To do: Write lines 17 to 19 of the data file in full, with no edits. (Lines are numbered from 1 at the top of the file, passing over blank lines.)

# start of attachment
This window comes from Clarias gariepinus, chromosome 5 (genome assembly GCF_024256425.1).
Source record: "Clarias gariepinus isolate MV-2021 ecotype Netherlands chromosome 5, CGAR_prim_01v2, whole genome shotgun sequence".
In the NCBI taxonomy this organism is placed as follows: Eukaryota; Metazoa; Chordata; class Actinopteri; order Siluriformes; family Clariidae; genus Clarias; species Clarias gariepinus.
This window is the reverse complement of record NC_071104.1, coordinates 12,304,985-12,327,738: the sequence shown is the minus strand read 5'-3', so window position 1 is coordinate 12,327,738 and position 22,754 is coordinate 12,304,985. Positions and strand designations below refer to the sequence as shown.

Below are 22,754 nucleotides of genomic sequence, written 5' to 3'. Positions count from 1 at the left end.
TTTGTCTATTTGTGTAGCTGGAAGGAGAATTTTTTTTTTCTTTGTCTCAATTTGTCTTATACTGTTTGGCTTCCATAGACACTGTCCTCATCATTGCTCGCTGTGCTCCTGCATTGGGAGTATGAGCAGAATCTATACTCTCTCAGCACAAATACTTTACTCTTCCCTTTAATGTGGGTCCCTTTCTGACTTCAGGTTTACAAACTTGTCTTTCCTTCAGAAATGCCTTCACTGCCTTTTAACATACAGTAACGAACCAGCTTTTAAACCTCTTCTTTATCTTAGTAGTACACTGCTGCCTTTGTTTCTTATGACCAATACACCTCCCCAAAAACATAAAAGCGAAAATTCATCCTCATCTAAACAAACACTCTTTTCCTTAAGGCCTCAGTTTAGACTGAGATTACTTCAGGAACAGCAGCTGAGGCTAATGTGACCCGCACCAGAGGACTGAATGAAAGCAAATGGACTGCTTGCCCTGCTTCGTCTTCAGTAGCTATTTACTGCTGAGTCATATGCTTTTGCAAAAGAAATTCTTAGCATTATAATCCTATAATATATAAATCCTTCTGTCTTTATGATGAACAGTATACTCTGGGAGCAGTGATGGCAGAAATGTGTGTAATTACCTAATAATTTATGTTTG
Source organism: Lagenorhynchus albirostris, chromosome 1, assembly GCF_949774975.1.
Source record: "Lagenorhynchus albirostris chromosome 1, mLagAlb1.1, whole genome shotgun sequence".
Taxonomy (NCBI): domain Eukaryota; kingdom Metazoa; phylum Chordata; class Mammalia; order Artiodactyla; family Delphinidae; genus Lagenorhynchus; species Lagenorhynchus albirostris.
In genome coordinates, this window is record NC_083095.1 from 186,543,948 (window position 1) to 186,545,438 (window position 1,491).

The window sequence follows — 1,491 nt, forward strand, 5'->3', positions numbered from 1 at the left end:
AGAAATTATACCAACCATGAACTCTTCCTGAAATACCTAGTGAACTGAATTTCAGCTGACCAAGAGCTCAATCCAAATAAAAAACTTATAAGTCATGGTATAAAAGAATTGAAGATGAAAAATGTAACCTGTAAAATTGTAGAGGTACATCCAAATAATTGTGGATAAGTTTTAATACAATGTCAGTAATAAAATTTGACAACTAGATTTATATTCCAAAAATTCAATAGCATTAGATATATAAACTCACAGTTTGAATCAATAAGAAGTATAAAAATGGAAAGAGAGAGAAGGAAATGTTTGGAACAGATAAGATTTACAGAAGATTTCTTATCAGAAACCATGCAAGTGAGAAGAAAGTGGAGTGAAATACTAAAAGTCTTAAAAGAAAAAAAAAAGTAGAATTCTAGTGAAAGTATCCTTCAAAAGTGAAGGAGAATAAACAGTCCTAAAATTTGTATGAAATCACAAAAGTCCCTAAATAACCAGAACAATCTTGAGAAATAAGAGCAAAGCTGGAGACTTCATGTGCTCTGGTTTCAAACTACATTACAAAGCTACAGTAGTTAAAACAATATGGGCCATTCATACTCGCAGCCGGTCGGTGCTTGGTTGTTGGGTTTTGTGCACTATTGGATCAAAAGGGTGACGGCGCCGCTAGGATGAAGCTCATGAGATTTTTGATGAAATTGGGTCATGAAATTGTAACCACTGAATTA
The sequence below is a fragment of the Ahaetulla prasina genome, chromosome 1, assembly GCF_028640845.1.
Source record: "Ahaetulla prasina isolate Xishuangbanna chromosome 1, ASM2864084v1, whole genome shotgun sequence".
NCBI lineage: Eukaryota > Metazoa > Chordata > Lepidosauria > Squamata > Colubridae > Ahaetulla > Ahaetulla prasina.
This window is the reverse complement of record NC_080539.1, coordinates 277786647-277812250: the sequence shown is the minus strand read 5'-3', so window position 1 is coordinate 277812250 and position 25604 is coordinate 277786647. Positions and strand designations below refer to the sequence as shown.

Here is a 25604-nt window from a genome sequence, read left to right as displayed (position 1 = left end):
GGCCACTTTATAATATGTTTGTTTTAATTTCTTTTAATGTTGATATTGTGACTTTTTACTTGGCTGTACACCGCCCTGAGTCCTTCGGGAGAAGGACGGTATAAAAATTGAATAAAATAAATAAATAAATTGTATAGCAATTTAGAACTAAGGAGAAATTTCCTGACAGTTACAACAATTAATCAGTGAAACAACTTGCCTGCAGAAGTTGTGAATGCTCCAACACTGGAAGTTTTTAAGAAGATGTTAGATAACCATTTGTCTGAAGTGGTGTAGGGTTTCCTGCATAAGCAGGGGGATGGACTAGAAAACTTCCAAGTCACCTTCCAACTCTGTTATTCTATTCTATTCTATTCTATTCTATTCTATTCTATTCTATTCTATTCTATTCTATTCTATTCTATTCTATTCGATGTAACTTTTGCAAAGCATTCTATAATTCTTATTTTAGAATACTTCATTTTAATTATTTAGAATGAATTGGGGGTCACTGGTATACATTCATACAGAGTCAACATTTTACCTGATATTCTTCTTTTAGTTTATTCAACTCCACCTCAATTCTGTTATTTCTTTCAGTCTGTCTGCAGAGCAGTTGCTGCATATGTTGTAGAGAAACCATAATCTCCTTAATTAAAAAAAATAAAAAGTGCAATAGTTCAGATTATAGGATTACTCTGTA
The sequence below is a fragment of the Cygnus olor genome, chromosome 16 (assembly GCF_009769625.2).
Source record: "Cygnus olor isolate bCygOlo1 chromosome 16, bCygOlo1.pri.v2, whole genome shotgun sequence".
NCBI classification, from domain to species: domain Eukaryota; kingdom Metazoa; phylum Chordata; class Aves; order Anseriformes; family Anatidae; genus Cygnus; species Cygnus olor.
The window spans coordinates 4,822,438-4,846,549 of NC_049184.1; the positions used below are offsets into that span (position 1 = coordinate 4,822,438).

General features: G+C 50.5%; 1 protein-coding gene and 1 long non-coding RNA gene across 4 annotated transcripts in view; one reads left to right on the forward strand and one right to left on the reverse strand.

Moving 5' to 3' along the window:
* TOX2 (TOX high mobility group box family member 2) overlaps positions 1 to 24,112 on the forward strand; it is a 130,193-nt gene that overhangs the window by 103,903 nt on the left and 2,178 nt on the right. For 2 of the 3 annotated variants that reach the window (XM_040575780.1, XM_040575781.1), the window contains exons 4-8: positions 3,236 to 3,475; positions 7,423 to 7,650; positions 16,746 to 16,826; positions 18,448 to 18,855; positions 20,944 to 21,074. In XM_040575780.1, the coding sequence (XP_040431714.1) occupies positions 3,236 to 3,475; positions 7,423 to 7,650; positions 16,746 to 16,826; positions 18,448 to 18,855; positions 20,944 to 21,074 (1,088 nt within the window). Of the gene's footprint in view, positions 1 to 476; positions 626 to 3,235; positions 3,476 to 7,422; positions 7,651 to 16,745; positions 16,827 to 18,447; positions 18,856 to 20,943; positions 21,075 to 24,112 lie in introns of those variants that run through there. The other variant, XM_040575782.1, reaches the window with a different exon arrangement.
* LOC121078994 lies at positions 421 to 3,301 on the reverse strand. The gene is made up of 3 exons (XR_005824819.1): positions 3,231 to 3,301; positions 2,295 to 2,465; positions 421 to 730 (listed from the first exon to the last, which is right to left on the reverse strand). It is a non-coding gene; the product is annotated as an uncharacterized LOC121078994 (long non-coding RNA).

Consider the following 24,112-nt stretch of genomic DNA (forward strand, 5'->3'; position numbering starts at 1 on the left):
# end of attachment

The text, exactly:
Here is a 25604-nt window from a genome sequence, read left to right as displayed (position 1 = left end):
GGCCACTTTATAATATGTTTGTTTTAATTTCTTTTAATGTTGATATTGTGACTTTTTACTTGGCTGTACACCGCCCTGAGTCCTTCGGGAGAAGGACGGTATAAAAATTGAATAAAATAAATAAATAAATTGTATAGCAATTTAGAACTAAGGAGAAATTTCCTGACAGTTACAACAATTAATCAGTGAAACAACTTGCCTGCAGAAGTTGTGAATGCTCCAACACTGGAAGTTTTTAAGAAGATGTTAGATAACCATTTGTCTGAAGTGGTGTAGGGTTTCCTGCATAAGCAGGGGGATGGACTAGAAAACTTCCAAGTCACCTTCCAACTCTGTTATTCTATTCTATTCTATTCTATTCTATTCTATTCTATTCTATTCTATTCTATTCTATTCTATTCTATTCTATTCGATGTAACTTTTGCAAAGCATTCTATAATTCTTATTTTAGAATACTTCATTTTAATTATTTAGAATGAATTGGGGGTCACTGGTATACATTCATACAGAGTCAACATTTTACCTGATATTCTTCTTTTAGTTTATTCAACTCCACCTCAATTCTGTTATTTCTTTCAGTCTGTCTGCAGAGCAGTTGCTGCATATGTTGTAGAGAAACCATAATCTCCTTAATTAAAAAAAATAAAAAGTGCAATAGTTCAGATTATAGGATTACTCTGTA
The sequence below is a fragment of the Cygnus olor genome, chromosome 16 (assembly GCF_009769625.2).